If you thought the 1980 election was expensive - costing a whopping $1.2 billion for all political races, from the local courthouse to the White House itself - consider the fact that many experts now believe outlays for the 1984 contests will be substantially higher. Millions and millions of dollars will be pouring into campaign coffers. And the money flow, it need hardly be added, has already begun, as would-be and announced candidates have taken to the hustings throughout the United States.
There is nothing wrong with campaign contributions, provided they are made in accord with election and tax laws. Citizens' contributions, after all, are an integral part of the American electoral process. It is clearly of concern, however, when such funds are used for purposes other than those intended by the contributor; when campaign funds are diverted into private slush funds used to defray personal expenses of the candidate or officeholder; and when such funds are used in contravention of tax laws. When that happens the American public is justified in crying foul - and demanding that campaign contributions be used for the purposes intended and nothing more.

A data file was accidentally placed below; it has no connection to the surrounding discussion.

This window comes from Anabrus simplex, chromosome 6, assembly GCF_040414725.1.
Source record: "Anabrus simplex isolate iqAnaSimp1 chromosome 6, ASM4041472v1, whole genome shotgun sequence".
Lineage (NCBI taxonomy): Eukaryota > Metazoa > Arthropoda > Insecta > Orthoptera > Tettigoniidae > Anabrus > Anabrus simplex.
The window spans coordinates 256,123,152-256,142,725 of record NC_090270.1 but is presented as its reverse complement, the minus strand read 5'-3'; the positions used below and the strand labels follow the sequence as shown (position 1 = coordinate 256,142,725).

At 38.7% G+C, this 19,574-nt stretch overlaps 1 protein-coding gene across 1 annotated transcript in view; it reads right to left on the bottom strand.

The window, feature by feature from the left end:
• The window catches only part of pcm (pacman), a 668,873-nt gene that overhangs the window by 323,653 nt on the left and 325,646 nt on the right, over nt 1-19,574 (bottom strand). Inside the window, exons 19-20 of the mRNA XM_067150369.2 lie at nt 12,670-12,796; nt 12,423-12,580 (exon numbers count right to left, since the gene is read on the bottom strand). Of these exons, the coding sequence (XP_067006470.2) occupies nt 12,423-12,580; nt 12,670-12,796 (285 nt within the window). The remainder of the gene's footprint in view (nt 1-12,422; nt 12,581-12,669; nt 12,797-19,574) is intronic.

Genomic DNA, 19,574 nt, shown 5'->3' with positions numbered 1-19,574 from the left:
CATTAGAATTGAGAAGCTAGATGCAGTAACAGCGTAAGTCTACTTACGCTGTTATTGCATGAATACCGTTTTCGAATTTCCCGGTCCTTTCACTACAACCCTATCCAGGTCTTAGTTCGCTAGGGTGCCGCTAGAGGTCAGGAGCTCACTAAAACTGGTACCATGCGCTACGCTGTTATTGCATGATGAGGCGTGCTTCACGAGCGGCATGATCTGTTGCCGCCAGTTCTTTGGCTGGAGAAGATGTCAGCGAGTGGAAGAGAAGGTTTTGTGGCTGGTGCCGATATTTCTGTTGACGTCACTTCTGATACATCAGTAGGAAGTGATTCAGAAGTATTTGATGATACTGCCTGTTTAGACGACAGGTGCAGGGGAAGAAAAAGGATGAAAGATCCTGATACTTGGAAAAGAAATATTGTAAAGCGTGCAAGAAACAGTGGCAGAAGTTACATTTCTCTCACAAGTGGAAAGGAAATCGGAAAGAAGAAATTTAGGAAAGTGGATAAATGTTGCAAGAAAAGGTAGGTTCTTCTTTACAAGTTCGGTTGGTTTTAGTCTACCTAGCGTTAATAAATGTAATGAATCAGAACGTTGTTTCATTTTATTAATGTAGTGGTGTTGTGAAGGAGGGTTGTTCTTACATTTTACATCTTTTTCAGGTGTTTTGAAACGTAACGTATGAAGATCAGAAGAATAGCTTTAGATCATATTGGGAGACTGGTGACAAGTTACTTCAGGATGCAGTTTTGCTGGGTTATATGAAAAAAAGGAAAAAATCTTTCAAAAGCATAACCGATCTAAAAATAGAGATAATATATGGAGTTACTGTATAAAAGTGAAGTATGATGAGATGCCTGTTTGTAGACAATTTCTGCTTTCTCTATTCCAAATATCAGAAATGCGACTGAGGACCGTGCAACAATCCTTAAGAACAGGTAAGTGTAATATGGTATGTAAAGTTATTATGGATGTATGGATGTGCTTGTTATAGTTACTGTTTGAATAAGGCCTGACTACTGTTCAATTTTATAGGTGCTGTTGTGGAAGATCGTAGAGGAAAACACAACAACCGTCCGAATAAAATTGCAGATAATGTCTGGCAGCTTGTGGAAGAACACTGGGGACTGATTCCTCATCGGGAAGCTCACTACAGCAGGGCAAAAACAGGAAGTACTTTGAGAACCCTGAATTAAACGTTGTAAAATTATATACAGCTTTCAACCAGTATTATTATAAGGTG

Should the American public be crying foul today? That is something that appropriate congressional committees and the Internal Revenue Service should determine in light of an enterprising article in the June 20 New Republic. The article, ''The Senate's Secret Slush Funds,'' details how a number of senators have transferred large amounts of money from left over campaign funds into private checking accounts used for personal expenses, for Senate-related costs, and, in the case of at least one senator, to defray costs for the 1984 Democratic presidential campaign.
The irony in all this is that it was the existence of a secret slush fund back in 1952 that almost derailed the political future of Richard Nixon. After news of Mr. Nixon's $18,000 secret fund came to light he went on national television and made his famous Checkers speech. Yet the $18,000 in Mr. Nixon's account pales in comparison to the dollar amounts in some of the current funds - as much as $66,000 in one case. According to the New Republic, monies diverted from campaign coffers have been used for the following purposes:
* Paying $4,000 for a voice coach.
* Leasing, maintaining, and buying insurance and gasoline on two Buicks at a cost of $24,516 for all of 1981 and 1982.
* Using $3,808 to move a senator's family to Washington.
* Using $3,000 to take a wife along on a trip to Korea.
Such expenses may or may not have been made in violation of federal laws. But whether they can be considered ethical uses of campaign contributions is dubious.
The Senate should tighten loopholes in current rules that in effect pave the way for slush funds. Moreover, lawmakers must be more candid with the American people about the high costs of public office - and then provide adequate funds for salaries.